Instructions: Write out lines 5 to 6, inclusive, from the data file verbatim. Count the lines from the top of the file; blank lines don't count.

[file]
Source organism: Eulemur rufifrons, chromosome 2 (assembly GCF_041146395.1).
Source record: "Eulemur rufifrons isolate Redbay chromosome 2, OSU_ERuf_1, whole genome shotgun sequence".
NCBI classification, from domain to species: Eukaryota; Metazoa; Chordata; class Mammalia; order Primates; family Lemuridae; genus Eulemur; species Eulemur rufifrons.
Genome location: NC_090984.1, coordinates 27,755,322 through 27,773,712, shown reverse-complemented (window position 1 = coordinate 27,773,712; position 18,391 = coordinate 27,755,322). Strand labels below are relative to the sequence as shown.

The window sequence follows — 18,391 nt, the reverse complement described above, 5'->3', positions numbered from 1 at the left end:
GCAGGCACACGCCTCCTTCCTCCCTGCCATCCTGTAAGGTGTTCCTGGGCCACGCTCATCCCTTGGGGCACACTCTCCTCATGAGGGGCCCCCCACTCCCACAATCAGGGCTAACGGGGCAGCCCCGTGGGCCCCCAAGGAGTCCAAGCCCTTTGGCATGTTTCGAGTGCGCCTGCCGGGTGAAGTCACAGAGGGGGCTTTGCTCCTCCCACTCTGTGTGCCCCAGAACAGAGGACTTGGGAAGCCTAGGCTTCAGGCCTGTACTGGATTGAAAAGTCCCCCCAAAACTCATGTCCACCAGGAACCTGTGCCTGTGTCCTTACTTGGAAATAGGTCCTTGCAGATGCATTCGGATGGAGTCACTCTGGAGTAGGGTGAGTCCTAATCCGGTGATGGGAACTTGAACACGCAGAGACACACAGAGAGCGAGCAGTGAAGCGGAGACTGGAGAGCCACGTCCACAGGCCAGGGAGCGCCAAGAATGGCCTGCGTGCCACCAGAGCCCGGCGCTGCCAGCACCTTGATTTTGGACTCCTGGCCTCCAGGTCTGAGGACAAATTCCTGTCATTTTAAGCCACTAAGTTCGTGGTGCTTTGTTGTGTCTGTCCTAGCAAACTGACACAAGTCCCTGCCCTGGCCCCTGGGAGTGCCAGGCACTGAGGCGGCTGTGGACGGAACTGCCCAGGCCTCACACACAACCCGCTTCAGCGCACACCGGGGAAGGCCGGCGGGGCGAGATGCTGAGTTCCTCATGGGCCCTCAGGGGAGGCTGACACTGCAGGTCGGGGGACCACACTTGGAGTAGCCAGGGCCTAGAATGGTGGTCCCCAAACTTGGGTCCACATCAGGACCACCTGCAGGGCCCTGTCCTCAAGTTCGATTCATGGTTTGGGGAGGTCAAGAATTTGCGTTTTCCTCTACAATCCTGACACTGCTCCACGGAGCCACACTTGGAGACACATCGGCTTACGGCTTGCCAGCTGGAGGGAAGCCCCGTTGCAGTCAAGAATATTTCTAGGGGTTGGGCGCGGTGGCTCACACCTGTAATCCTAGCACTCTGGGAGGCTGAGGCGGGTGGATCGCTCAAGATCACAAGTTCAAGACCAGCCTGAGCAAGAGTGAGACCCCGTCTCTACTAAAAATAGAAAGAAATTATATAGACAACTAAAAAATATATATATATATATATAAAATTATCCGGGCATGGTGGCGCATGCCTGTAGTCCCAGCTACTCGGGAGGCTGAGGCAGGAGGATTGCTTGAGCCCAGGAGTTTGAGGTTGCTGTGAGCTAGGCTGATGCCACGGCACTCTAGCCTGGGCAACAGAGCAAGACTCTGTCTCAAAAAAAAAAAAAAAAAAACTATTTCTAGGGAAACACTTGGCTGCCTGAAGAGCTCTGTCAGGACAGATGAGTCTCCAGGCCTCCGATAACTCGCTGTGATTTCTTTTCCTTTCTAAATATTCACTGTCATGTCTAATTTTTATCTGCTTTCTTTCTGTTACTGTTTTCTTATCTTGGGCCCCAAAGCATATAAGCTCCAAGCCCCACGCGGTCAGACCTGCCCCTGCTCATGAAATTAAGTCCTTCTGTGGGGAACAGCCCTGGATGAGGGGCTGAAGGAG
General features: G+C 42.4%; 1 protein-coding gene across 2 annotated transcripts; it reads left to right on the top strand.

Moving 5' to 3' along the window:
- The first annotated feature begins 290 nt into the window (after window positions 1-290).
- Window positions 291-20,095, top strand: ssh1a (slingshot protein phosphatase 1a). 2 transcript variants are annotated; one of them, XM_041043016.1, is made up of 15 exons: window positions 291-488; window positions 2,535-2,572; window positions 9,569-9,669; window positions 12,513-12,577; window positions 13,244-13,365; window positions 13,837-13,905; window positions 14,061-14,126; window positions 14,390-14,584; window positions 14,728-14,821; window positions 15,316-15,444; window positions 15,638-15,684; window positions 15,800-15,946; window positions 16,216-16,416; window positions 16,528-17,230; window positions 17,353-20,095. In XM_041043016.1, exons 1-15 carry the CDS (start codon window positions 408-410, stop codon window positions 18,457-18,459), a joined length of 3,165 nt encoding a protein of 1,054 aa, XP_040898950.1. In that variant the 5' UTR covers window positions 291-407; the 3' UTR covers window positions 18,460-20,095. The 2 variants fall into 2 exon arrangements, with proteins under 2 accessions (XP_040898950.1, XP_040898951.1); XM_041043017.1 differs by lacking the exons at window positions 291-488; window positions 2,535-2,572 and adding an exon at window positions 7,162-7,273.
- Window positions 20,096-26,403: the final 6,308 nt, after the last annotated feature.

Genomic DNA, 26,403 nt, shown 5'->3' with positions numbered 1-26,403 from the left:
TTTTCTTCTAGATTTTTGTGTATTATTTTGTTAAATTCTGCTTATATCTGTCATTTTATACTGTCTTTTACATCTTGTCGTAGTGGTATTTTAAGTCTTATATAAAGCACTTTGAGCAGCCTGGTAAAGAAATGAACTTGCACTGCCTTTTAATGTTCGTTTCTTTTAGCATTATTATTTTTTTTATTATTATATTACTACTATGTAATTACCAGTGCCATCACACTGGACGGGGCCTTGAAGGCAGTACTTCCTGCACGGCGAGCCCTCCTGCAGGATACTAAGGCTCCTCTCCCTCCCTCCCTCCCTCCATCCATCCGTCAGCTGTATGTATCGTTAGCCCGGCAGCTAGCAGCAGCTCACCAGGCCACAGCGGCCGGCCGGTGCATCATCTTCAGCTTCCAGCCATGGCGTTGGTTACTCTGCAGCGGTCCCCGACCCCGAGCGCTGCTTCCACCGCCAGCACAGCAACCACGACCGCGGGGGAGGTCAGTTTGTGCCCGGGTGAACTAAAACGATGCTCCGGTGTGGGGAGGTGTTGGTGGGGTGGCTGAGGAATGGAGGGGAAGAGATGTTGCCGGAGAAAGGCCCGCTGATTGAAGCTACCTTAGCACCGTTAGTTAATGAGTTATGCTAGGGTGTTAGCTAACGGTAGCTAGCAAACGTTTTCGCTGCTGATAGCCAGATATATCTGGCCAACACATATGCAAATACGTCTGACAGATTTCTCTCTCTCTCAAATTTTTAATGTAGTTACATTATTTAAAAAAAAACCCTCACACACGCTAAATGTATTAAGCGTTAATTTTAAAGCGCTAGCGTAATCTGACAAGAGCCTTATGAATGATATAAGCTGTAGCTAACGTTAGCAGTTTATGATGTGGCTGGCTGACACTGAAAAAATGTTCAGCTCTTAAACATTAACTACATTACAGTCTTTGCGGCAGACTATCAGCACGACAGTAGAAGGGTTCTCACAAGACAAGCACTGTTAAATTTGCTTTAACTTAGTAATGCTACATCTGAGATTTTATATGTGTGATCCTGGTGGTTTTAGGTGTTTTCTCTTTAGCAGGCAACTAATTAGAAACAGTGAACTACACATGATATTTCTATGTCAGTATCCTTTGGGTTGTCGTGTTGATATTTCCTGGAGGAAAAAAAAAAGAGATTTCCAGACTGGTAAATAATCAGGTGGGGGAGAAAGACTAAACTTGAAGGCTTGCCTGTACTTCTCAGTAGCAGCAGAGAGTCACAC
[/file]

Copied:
The window sequence follows — 18,391 nt, the reverse complement described above, 5'->3', positions numbered from 1 at the left end:
GCAGGCACACGCCTCCTTCCTCCCTGCCATCCTGTAAGGTGTTCCTGGGCCACGCTCATCCCTTGGGGCACACTCTCCTCATGAGGGGCCCCCCACTCCCACAATCAGGGCTAACGGGGCAGCCCCGTGGGCCCCCAAGGAGTCCAAGCCCTTTGGCATGTTTCGAGTGCGCCTGCCGGGTGAAGTCACAGAGGGGGCTTTGCTCCTCCCACTCTGTGTGCCCCAGAACAGAGGACTTGGGAAGCCTAGGCTTCAGGCCTGTACTGGATTGAAAAGTCCCCCCAAAACTCATGTCCACCAGGAACCTGTGCCTGTGTCCTTACTTGGAAATAGGTCCTTGCAGATGCATTCGGATGGAGTCACTCTGGAGTAGGGTGAGTCCTAATCCGGTGATGGGAACTTGAACACGCAGAGACACACAGAGAGCGAGCAGTGAAGCGGAGACTGGAGAGCCACGTCCACAGGCCAGGGAGCGCCAAGAATGGCCTGCGTGCCACCAGAGCCCGGCGCTGCCAGCACCTTGATTTTGGACTCCTGGCCTCCAGGTCTGAGGACAAATTCCTGTCATTTTAAGCCACTAAGTTCGTGGTGCTTTGTTGTGTCTGTCCTAGCAAACTGACACAAGTCCCTGCCCTGGCCCCTGGGAGTGCCAGGCACTGAGGCGGCTGTGGACGGAACTGCCCAGGCCTCACACACAACCCGCTTCAGCGCACACCGGGGAAGGCCGGCGGGGCGAGATGCTGAGTTCCTCATGGGCCCTCAGGGGAGGCTGACACTGCAGGTCGGGGGACCACACTTGGAGTAGCCAGGGCCTAGAATGGTGGTCCCCAAACTTGGGTCCACATCAGGACCACCTGCAGGGCCCTGTCCTCAAGTTCGATTCATGGTTTGGGGAGGTCAAGAATTTGCGTTTTCCTCTACAATCCTGACACTGCTCCACGGAGCCACACTTGGAGACACATCGGCTTACGGCTTGCCAGCTGGAGGGAAGCCCCGTTGCAGTCAAGAATATTTCTAGGGGTTGGGCGCGGTGGCTCACACCTGTAATCCTAGCACTCTGGGAGGCTGAGGCGGGTGGATCGCTCAAGATCACAAGTTCAAGACCAGCCTGAGCAAGAGTGAGACCCCGTCTCTACTAAAAATAGAAAGAAATTATATAGACAACTAAAAAATATATATATATATATATAAAATTATCCGGGCATGGTGGCGCATGCCTGTAGTCCCAGCTACTCGGGAGGCTGAGGCAGGAGGATTGCTTGAGCCCAGGAGTTTGAGGTTGCTGTGAGCTAGGCTGATGCCACGGCACTCTAGCCTGGGCAACAGAGCAAGACTCTGTCTCAAAAAAAAAAAAAAAAAAACTATTTCTAGGGAAACACTTGGCTGCCTGAAGAGCTCTGTCAGGACAGATGAGTCTCCAGGCCTCCGATAACTCGCTGTGATTTCTTTTCCTTTCTAAATATTCACTGTCATGTCTAATTTTTATCTGCTTTCTTTCTGTTACTGTTTTCTTATCTTGGGCCCCAAAGCATATAAGCTCCAAGCCCCACGCGGTCAGACCTGCCCCTGCTCATGAAATTAAGTCCTTCTGTGGGGAACAGCCCTGGATGAGGGGCTGAAGGAG